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This Bittersweet New Light

I was just about to head upstairs to post about tonight’s new moon/year when I heard of Michael K. Williams’ death. Now I am writing this on my stoop–in the same neighborhood where he lived and died– with huge tears running down my face.

I saw the brilliant actor, activist, dancer, and choreographer around a lot–sometimes at film events, sometimes just drinking coffee in the park–and he was always unwaveringly gracious and kind. That such a radiant light only got 54 years is beyond painful. As Roy Wood Jr tweeted today: “All I want is for black entertainers to be able to grow old.”

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Share Your Love With Me (Aretha, Forever)

Did you know that Aretha’s version of “Share Your Love With Me”–first recorded by Bobby Band, but no one covered a track like the Queen–has made me cry ever since I was a kid? The loneliness and longing of the lyrics are perfectly matched by Aretha’s musicalit; she always produced her albums when the studios boys didn’t credit her. Just listen to the first chords of her piano; that Atlantic Records horn section; her glorious, churchified sisters thrilling and trilling; and then Lady A swooping us all up–generously, joyfully–in her big beautiful voice, making all of the human condition OK. Yes, even our pain. Especially our pain.

This song. I can’t tell you how many times my heart has been so broken that I’ve barely been able to feed myself, let alone feel myself, but could still listen to this song. Over and over, numbly at first, then with big tears streaming, until I was shored enough to face the world with spine and lipstick straight. This song is my church, and Aretha is forever my minister.

I’d say I miss her and of course that’s true. But it’s also true that she lives on in every one of my scratchy vinyls. The ones I’ve been listening to since I was that kid in dirty braids who saved up to buy them at Skippy White’s in Cambridge’s Central Square. I’m so grateful Aretha Franklin helped raise me even if she didn’t know she was doing it. Raising people up is what she did and she always will. She shares her love with all of us.

‘It’s a Sin’: AIDS as Generation Black Hole

I inhaled the HBO Max/Channel 4 AIDS dramatic mini-series It’s a Sin in one day and am still thinking about it.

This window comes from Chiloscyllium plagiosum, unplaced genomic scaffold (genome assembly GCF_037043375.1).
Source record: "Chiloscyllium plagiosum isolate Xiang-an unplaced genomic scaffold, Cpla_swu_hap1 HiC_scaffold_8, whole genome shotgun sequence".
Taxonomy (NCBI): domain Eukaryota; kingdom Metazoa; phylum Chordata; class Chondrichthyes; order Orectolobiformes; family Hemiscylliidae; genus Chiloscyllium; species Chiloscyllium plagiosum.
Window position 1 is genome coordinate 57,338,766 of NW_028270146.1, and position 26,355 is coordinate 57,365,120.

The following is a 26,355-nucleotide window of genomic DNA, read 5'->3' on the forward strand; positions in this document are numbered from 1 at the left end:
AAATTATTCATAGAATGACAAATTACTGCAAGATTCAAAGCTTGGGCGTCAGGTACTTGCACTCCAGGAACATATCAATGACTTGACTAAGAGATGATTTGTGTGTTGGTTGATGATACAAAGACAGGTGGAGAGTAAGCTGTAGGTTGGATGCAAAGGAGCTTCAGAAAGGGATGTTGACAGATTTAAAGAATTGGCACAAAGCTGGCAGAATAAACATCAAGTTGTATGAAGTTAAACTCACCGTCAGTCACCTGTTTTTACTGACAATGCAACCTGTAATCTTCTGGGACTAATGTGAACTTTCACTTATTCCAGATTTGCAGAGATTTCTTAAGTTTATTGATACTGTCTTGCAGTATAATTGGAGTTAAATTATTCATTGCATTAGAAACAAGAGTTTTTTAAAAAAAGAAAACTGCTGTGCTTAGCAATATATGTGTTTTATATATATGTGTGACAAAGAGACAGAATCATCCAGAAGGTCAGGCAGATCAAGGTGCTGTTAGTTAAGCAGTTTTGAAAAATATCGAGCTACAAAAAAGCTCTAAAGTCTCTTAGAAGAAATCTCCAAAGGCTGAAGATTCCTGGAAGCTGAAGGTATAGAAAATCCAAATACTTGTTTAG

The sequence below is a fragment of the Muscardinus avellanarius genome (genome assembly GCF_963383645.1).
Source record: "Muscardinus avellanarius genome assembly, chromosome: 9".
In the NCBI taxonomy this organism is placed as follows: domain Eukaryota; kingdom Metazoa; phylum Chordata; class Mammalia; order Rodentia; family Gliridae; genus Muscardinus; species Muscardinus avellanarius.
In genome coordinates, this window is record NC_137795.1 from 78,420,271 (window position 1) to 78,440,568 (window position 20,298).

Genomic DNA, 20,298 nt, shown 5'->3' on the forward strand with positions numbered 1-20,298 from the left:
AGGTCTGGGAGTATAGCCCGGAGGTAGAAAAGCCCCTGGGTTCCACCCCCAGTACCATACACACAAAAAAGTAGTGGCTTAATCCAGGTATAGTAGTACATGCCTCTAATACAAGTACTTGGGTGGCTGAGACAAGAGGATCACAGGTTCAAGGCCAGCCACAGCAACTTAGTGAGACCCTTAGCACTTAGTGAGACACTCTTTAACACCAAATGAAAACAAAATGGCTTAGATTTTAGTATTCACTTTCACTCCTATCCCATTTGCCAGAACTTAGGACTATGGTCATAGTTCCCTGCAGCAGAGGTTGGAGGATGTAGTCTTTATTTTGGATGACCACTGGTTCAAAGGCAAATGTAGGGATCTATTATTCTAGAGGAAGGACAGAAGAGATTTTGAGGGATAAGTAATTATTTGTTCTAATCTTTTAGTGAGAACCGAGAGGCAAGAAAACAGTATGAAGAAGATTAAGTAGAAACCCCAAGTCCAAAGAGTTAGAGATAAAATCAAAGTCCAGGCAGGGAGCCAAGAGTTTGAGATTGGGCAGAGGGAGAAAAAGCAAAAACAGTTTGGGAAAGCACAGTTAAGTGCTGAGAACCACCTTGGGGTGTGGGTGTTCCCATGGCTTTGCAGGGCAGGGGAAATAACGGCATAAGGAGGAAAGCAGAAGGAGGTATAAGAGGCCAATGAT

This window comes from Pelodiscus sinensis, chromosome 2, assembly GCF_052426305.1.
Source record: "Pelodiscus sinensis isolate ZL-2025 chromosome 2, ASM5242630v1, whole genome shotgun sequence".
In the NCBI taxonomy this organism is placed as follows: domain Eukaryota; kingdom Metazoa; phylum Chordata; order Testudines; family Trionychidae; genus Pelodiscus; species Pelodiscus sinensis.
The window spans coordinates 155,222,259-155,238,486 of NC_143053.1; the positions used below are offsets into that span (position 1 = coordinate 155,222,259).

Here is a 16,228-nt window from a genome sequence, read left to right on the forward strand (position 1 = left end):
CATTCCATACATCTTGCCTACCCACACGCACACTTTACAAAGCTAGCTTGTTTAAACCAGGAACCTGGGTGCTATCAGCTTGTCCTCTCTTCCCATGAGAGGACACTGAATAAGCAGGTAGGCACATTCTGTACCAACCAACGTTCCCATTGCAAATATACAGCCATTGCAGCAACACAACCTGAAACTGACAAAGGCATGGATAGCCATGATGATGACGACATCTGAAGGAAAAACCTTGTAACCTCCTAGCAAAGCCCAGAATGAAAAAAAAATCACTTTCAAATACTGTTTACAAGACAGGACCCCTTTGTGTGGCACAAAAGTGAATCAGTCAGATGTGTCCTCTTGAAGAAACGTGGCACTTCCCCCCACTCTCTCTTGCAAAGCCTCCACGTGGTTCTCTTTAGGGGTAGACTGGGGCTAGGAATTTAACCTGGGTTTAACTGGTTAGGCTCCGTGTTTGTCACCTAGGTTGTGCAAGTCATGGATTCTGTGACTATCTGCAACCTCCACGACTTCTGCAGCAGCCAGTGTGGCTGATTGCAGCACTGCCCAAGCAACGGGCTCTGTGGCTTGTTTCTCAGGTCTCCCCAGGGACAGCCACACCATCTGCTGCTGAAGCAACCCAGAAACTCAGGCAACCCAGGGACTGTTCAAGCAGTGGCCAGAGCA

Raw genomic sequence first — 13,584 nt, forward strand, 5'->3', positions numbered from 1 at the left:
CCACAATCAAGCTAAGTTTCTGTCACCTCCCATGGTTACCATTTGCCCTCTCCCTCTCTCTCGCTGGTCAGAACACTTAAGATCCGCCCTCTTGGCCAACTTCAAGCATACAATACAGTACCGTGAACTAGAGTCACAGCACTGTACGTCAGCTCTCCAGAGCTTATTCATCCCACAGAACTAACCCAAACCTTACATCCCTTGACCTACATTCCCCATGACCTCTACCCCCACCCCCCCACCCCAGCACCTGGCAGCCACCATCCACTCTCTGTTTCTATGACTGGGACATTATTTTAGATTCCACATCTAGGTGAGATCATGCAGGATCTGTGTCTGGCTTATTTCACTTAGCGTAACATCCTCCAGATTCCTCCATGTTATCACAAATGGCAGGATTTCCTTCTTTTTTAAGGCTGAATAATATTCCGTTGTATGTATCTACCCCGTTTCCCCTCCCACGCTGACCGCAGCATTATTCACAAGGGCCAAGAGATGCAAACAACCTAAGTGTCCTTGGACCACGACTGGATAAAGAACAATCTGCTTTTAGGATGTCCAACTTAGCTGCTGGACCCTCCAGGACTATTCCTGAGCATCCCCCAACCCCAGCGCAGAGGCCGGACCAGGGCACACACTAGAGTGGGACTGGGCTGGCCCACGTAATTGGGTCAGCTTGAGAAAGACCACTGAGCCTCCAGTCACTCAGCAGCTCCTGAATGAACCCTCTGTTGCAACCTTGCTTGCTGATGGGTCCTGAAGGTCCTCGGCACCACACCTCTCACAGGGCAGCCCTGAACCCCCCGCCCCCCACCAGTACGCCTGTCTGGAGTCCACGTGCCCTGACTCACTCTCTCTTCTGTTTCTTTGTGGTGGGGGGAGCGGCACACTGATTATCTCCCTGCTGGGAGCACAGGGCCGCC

As someone active in ACT UP in college, who moved to the West Village in the early 90s, AIDS is never off my radar. I’ll never forget my beautiful young friends who seemed like ghosts even before they died. I’ll never forget equating sex with death even before I lost my virginity.

The London-set series has charisma to spare–hip-strutting, head-strong boys; head-spinning montages; spot-on 80s and 90s set and costume design; catchphrases, for heaven’s sake! Far worse than the spare-no-cliche soundtrack, though, is how it perpetuate 90s-era toxicity: more nuance and internal workings for the white characters; the sole female protagonist has no sex life and exists solely to caretake the men.

But I resist the critique that It’s a Sin fast-forwards too quickly, especially over problems like workplace harassment. While I was still in my teens, the transition from carefree club life to hospitals, funerals, and activism took place in the blink of an eye. Gender/sexual harassment/trauma was so widespread it was background noise–something you white-knuckled through if you wanted an apartment, job, not to get beat to a pulp. Believe me. As someone who often called out aberrant behavior—who confronted the landlord who stuck his tongue down my throat, who refused to work for the newspaper editor asked if I had a boyfriend while licking his lips–my career and livelihood suffered mightily.

Gen X is too hard on Z/millennials but we resent the assumption of younger people that we were oblivious to trauma. My generation of queers just was swamped with too much macro-aggression–mass extinction and existential horror–to tackle micro. Oh how this show captures that giddy ghastly time.

"All, everything I understand, I understand only because I love."
― Leo Tolstoy